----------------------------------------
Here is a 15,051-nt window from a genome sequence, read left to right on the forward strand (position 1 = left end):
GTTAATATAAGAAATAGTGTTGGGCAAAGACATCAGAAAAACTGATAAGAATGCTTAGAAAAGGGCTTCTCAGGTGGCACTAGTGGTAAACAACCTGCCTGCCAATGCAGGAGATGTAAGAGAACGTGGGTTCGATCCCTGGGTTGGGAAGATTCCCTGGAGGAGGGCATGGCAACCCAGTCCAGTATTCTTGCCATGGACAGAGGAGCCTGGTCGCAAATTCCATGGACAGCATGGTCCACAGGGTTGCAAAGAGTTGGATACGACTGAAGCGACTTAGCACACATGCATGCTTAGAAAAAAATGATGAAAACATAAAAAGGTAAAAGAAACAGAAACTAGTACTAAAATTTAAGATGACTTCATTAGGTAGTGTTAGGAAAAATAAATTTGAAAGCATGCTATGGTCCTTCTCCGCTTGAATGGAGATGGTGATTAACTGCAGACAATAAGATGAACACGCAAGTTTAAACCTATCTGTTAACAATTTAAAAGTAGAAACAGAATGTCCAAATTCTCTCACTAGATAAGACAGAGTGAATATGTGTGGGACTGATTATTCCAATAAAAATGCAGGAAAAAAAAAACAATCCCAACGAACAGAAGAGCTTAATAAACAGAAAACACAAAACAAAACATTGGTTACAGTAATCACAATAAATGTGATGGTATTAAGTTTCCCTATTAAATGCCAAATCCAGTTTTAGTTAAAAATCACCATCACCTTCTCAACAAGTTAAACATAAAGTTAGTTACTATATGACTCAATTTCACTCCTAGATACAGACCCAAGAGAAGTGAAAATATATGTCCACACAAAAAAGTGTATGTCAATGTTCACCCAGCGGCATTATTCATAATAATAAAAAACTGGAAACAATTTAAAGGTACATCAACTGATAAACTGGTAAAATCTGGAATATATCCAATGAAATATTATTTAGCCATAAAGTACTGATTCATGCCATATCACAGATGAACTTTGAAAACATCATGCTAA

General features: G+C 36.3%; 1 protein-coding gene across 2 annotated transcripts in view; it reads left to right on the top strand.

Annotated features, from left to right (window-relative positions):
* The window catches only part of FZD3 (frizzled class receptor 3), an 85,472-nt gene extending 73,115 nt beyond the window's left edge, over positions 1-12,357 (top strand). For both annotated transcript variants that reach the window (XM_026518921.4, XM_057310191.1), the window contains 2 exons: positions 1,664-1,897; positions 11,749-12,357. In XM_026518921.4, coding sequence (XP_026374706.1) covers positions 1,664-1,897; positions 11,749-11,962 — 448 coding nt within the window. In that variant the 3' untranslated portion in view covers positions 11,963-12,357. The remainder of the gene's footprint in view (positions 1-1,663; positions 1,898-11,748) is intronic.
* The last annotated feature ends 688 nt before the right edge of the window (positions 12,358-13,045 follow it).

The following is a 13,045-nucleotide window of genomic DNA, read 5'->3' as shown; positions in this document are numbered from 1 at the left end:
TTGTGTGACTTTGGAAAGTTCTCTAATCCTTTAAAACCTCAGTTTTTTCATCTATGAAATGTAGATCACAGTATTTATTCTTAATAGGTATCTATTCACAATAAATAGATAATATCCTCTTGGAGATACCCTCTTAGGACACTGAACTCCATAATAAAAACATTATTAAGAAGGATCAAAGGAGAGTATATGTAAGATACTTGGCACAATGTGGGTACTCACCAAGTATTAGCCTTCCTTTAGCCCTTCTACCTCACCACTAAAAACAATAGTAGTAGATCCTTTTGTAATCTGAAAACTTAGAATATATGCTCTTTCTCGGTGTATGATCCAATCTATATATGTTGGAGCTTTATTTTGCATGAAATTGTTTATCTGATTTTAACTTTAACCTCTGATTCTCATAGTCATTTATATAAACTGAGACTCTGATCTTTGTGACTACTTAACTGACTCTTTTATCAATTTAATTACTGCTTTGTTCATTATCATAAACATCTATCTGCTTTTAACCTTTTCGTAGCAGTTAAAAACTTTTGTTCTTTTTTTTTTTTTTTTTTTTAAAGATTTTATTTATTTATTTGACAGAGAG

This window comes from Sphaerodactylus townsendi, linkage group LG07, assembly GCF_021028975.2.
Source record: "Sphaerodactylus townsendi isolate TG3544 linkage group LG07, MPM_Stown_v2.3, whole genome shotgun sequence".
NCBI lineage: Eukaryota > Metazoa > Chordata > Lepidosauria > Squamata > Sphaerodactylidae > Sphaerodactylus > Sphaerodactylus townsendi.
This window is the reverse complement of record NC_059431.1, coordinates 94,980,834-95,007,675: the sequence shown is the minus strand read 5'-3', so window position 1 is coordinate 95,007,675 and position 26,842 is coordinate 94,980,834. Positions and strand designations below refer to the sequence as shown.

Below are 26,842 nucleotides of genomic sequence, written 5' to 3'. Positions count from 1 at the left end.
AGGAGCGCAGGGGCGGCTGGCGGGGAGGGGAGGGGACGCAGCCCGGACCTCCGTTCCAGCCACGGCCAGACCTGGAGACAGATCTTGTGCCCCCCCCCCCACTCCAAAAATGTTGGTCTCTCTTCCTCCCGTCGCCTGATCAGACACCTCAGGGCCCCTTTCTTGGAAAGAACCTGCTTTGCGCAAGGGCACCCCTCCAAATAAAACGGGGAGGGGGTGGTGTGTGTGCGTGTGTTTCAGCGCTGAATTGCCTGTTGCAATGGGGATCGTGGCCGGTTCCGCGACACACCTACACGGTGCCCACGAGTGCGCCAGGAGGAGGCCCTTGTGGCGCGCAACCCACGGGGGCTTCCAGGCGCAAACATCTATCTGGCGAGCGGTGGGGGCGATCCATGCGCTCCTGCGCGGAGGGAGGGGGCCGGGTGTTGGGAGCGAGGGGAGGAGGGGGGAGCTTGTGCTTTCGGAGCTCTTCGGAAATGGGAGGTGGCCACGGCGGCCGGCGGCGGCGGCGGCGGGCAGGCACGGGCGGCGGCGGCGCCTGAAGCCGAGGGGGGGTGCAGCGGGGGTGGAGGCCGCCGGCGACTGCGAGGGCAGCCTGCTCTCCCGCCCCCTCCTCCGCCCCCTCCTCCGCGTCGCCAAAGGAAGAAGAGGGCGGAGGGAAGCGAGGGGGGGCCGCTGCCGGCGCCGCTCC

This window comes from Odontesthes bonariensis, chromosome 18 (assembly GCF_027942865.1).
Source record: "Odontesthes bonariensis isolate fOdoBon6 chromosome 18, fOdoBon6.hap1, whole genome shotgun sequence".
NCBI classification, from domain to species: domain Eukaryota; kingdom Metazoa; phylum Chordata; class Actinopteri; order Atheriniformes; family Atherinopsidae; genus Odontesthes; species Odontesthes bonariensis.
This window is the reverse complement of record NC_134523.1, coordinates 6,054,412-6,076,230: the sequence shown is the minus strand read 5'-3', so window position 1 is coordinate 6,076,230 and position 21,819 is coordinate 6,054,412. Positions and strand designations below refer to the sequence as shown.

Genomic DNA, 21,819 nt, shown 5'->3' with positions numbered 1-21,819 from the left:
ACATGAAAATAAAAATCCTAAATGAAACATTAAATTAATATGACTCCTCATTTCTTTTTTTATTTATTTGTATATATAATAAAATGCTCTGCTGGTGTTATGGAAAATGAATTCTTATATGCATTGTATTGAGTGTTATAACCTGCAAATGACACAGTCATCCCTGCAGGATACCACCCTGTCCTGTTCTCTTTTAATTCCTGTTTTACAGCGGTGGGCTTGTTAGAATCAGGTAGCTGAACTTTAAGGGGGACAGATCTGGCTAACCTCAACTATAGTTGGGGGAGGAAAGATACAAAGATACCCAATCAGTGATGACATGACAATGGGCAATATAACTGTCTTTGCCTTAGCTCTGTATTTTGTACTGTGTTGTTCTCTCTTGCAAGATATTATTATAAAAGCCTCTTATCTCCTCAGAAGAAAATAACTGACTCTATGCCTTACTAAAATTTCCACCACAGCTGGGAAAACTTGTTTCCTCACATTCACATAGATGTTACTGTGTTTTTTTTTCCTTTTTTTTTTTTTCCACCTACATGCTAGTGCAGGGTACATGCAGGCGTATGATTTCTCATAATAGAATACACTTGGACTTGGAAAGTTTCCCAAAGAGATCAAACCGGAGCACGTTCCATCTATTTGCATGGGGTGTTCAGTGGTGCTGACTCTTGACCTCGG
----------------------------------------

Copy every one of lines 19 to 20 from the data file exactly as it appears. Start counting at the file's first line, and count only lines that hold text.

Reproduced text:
Genomic DNA, 21,819 nt, shown 5'->3' with positions numbered 1-21,819 from the left:
ACATGAAAATAAAAATCCTAAATGAAACATTAAATTAATATGACTCCTCATTTCTTTTTTTATTTATTTGTATATATAATAAAATGCTCTGCTGGTGTTATGGAAAATGAATTCTTATATGCATTGTATTGAGTGTTATAACCTGCAAATGACACAGTCATCCCTGCAGGATACCACCCTGTCCTGTTCTCTTTTAATTCCTGTTTTACAGCGGTGGGCTTGTTAGAATCAGGTAGCTGAACTTTAAGGGGGACAGATCTGGCTAACCTCAACTATAGTTGGGGGAGGAAAGATACAAAGATACCCAATCAGTGATGACATGACAATGGGCAATATAACTGTCTTTGCCTTAGCTCTGTATTTTGTACTGTGTTGTTCTCTCTTGCAAGATATTATTATAAAAGCCTCTTATCTCCTCAGAAGAAAATAACTGACTCTATGCCTTACTAAAATTTCCACCACAGCTGGGAAAACTTGTTTCCTCACATTCACATAGATGTTACTGTGTTTTTTTTTCCTTTTTTTTTTTTTCCACCTACATGCTAGTGCAGGGTACATGCAGGCGTATGATTTCTCATAATAGAATACACTTGGACTTGGAAAGTTTCCCAAAGAGATCAAACCGGAGCACGTTCCATCTATTTGCATGGGGTGTTCAGTGGTGCTGACTCTTGACCTCGG